Cameron Huddleston: 7 Ways to Save on Home Decor

The Kosher Gourmet by Steve Petusevsky Exploring ingredients as edible-stuffed containers (TWO RECIPES + TIPS & TECHINQUES)

Jewish World Review Oct. 23, 2007 / 11 Mar-Cheshvan 5768

Politicization of science, and the prostitution of journalism

By Jack Kelly

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http://www.JewishWorldReview.com | Adam Penenberg, the reporter for Forbes Digital who uncovered the spectacular fabrications of New Republic writer Stephen Glass, was asked by his editor if there was anything in Mr. Glass's story "Hacker Heaven" that checked out.

"There does appear to be a state in the union named Nevada," Mr. Penenberg replied. The day before Al Gore was awarded the Nobel Peace Prize, a British judge gave a Penenberg-like endorsement of accuracy to Mr. Gore's film, "An Inconvenient Truth," for which he won the prize.

High Court Judge Michael Burton was required to pass judgment on the film because a parent objected to it being shown to his children in school. The judge found nine "significant errors."

Kalee Kreider, a spokeswoman for Mr. Gore, put a positive spin on Judge Burton's ruling: "Of the thousands of facts, the judge seemingly took issue with only a handful," she said.

Some of the errors Judge Burton found are relatively minor. Polar bears aren't drowning because they have to swim long distances, as Mr. Gore claimed. And global warming isn't the reason why the snow on top of Mount Kilimanjaro in Africa is disappearing.

But two are huge.

In "An Inconvenient Truth," Mr. Gore claimed sea levels will rise by 20 feet over the next 100 years if nothing is done to curb global warming. But the current "worst case" scenario envisioned by the scientists who took part in the UN's Intergovernmental Panel on Climate Change is 23 inches. It's more likely global sea levels will rise by no more than a foot (about what it did in the last 150 years) the IPCC scientists said.

Judge Burton also found erroneous Mr. Gore's claim there is a direct correlation between the rise of carbon dioxide in the atmosphere and the rise in global temperatures over the last 650,000 years. This undermines Mr. Gore's thesis that the activities of man are chiefly responsible for global warming.

Recent developments have not been kind to global warming alarmists. In August, the Goddard Institute for Space Studies acknowledged that the hottest year on record in the United States was not 1998, as previously claimed, but 1934. Only one year in the last five is among the ten hottest. Two adventurers from Minnesota who planned to hike to the North Pole in May to highlight concerns about global warming had to turn back because of extreme cold.

ABC "reporter" David Wright fretted on the evening news that "even the Nobel Prize is not going to be enough to silence the naysayers, some of whom still believe that man is not responsible for global warming."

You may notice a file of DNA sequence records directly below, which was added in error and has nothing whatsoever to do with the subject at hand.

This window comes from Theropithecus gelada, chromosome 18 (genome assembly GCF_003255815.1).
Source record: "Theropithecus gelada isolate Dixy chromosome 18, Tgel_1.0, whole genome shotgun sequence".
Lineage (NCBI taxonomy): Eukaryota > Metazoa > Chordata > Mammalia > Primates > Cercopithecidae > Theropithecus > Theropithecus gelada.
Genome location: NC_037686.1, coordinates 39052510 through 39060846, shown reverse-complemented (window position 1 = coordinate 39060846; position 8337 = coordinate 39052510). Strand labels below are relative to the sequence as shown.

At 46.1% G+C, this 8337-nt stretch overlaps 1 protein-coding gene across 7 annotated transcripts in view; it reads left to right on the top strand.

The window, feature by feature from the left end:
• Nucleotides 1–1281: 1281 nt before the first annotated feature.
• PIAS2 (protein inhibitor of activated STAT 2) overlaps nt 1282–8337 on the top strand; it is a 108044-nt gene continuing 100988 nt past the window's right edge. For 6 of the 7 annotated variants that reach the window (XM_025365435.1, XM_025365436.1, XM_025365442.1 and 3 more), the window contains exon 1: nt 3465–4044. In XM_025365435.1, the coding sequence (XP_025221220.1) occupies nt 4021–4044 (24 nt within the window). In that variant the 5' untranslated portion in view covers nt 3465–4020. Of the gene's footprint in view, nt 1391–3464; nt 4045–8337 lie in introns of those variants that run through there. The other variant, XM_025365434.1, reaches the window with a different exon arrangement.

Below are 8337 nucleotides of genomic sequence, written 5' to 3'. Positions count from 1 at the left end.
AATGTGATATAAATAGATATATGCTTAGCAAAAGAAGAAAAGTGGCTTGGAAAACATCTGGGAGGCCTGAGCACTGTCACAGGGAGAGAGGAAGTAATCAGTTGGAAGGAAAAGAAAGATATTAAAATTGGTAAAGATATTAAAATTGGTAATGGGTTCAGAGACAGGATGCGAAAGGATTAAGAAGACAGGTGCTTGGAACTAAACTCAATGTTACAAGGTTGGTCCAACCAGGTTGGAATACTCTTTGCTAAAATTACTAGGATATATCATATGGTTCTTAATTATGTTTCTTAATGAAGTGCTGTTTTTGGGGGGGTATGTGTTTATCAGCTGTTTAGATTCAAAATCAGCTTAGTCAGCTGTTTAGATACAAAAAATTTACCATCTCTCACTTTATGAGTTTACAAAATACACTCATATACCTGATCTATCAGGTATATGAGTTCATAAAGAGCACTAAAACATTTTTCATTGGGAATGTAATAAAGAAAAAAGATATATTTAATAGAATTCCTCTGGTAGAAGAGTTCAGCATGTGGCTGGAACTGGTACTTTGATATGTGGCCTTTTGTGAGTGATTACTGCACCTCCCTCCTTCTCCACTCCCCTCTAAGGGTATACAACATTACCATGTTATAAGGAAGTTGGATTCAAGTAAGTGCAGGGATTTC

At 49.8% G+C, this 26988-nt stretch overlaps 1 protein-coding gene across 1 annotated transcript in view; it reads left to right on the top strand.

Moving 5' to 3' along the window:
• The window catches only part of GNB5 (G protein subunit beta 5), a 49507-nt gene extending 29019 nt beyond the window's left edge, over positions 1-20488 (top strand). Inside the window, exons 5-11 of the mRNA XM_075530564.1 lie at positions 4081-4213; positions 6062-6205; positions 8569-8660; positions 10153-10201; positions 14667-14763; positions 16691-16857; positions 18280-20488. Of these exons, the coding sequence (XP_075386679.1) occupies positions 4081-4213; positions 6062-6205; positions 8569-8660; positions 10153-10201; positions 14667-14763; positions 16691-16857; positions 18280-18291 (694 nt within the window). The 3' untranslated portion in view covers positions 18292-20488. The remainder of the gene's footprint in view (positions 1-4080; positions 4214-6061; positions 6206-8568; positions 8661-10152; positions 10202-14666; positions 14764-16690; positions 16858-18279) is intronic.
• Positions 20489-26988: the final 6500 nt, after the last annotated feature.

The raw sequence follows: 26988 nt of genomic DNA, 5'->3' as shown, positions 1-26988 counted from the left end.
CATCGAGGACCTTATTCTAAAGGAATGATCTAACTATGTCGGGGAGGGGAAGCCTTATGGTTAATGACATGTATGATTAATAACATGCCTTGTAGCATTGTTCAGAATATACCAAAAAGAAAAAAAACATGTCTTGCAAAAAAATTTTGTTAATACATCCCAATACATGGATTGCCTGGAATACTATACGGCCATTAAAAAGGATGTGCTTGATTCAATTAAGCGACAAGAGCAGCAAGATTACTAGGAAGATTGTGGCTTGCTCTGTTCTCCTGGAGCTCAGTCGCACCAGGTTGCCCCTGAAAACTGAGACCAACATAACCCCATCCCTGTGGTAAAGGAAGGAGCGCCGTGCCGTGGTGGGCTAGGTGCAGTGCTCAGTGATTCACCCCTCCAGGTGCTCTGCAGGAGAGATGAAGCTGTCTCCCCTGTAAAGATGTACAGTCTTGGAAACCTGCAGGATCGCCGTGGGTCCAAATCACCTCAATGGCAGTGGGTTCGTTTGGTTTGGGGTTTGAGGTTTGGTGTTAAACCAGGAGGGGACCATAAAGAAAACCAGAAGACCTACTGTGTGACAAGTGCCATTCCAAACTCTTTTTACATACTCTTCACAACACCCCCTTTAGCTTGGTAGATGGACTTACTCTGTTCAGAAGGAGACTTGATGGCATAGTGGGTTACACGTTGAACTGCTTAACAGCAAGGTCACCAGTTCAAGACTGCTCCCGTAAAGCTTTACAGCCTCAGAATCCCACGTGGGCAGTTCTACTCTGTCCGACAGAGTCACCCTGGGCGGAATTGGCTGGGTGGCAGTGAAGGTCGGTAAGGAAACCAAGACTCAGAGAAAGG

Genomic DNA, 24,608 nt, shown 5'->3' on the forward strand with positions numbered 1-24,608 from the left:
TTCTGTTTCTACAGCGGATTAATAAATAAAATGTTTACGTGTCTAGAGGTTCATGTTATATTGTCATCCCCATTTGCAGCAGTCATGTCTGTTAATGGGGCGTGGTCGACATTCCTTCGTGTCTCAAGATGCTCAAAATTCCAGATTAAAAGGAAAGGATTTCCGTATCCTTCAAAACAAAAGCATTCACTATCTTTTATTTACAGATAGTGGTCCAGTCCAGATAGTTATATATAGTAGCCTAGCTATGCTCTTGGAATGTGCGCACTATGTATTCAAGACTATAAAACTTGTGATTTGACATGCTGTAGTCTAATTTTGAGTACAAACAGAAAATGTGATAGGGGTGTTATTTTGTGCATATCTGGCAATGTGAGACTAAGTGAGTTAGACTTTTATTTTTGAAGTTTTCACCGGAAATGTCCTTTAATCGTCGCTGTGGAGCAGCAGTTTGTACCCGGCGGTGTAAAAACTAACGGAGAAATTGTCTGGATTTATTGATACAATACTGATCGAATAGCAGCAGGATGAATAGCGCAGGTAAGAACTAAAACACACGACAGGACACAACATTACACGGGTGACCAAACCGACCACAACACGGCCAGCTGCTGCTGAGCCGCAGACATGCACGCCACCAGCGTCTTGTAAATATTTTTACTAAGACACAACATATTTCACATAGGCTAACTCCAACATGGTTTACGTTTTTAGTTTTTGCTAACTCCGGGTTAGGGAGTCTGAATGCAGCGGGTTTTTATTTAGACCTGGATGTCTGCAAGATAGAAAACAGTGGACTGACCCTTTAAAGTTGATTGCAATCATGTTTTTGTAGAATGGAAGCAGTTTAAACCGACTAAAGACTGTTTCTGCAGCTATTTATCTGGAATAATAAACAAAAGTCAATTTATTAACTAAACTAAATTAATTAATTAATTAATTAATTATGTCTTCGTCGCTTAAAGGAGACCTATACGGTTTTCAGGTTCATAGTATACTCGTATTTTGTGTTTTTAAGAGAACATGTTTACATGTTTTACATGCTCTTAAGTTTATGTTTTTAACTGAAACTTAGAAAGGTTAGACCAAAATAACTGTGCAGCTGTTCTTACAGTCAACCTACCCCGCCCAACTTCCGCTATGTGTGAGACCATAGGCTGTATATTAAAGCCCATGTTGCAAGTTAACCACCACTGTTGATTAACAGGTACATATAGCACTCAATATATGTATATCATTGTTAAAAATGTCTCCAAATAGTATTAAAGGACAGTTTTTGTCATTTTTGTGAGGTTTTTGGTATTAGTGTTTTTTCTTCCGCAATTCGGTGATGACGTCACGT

Indeed, on the very day the Nobel committee bestowed the honor on the former vice president, one of those naysayers told meteorology students at the University of North Carolina that the movie Mr. Gore made about global warming was "foolish," and "propaganda."

"We're brainwashing our children," said Dr. William Gray, 78, a professor of atmospheric science at Colorado State University.

Dr. Gray is considered by many to be the world's foremost expert on tropical storms. He was scornful of Mr. Gore's claim that rising global temperatures were causing more, and more powerful, hurricanes. There were 101 hurricanes between 1900 and 1949, when global temperatures were cooler, Dr. Gray noted, but just 83 from 1957 to 2006. (This was an error Judge Burton missed.)

Dr. Gray's scorn is shared by Dr. Reid Bryson of the University of Wisconsin, considered to be the father of scientific climatology. When asked in an interview in June what he thought of Mr. Gore's documentary, Dr. Bryson responded: "Don't make me throw up. It's not science. It is not true."

Al Gore refuses to debate skeptics, perhaps because he knows he cannot defend his alarmist claims. In March, a debate was held at the Cooper Union in New York City between three prominent supporters of Mr. Gore's thesis, and three skeptics. In a poll taken before the debate, two thirds of the audience said global warming was a crisis. At debate's end, the audience sided with the skeptics, 46 percent to 42 percent.

But, say journalists like Mr. Wright, we should ignore the opinions of scientists such as Dr. Gray and Dr. Bryson, and the facts themselves, because five Norwegian political appointees gave the Nobel Peace Prize to Mr. Gore.

Mr. Wright sees the Nobel as a vindication for Mr. Gore. I see it as further evidence of the politicization of science, and the prostitution of journalism.

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JWR contributor Jack Kelly, a former Marine and Green Beret, was a deputy assistant secretary of the Air Force in the Reagan administration. Comment by clicking here.